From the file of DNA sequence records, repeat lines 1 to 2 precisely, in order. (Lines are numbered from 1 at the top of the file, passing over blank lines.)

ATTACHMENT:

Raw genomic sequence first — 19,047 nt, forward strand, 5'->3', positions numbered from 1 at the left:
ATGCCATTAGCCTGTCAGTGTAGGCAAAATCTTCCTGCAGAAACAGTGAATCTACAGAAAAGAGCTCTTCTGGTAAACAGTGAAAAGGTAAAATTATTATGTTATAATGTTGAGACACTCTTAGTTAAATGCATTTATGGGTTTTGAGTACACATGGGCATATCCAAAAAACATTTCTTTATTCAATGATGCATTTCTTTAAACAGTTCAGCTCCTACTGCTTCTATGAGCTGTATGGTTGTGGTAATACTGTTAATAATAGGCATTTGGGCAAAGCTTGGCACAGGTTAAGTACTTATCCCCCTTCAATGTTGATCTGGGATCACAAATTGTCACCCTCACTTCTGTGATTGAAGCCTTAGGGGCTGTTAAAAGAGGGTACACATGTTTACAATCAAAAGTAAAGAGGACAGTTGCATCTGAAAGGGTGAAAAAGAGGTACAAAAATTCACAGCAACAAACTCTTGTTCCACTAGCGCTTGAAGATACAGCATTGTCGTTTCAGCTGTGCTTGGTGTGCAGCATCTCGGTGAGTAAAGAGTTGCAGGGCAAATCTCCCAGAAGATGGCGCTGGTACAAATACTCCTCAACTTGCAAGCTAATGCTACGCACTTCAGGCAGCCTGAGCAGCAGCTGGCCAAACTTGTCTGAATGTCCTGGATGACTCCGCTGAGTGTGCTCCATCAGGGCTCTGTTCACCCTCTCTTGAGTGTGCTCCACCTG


Raw genomic sequence first — 19,047 nt, forward strand, 5'->3', positions numbered from 1 at the left:
ATGCCATTAGCCTGTCAGTGTAGGCAAAATCTTCCTGCAGAAACAGTGAATCTACAGAAAAGAGCTCTTCTGGTAAACAGTGAAAAGGTAAAATTATTATGTTATAATGTTGAGACACTCTTAGTTAAATGCATTTATGGGTTTTGAGTACACATGGGCATATCCAAAAAACATTTCTTTATTCAATGATGCATTTCTTTAAACAGTTCAGCTCCTACTGCTTCTATGAGCTGTATGGTTGTGGTAATACTGTTAATAATAGGCATTTGGGCAAAGCTTGGCACAGGTTAAGTACTTATCCCCCTTCAATGTTGATCTGGGATCACAAATTGTCACCCTCACTTCTGTGATTGAAGCCTTAGGGGCTGTTAAAAGAGGGTACACATGTTTACAATCAAAAGTAAAGAGGACAGTTGCATCTGAAAGGGTGAAAAAGAGGTACAAAAATTCACAGCAACAAACTCTTGTTCCACTAGCGCTTGAAGATACAGCATTGTCGTTTCAGCTGTGCTTGGTGTGCAGCATCTCGGTGAGTAAAGAGTTGCAGGGCAAATCTCCCAGAAGATGGCGCTGGTACAAATACTCCTCAACTTGCAAGCTAATGCTACGCACTTCAGGCAGCCTGAGCAGCAGCTGGCCAAACTTGTCTGAATGTCCTGGATGACTCCGCTGAGTGTGCTCCATCAGGGCTCTGTTCACCCTCTCTTGAGTGTGCTCCACCTG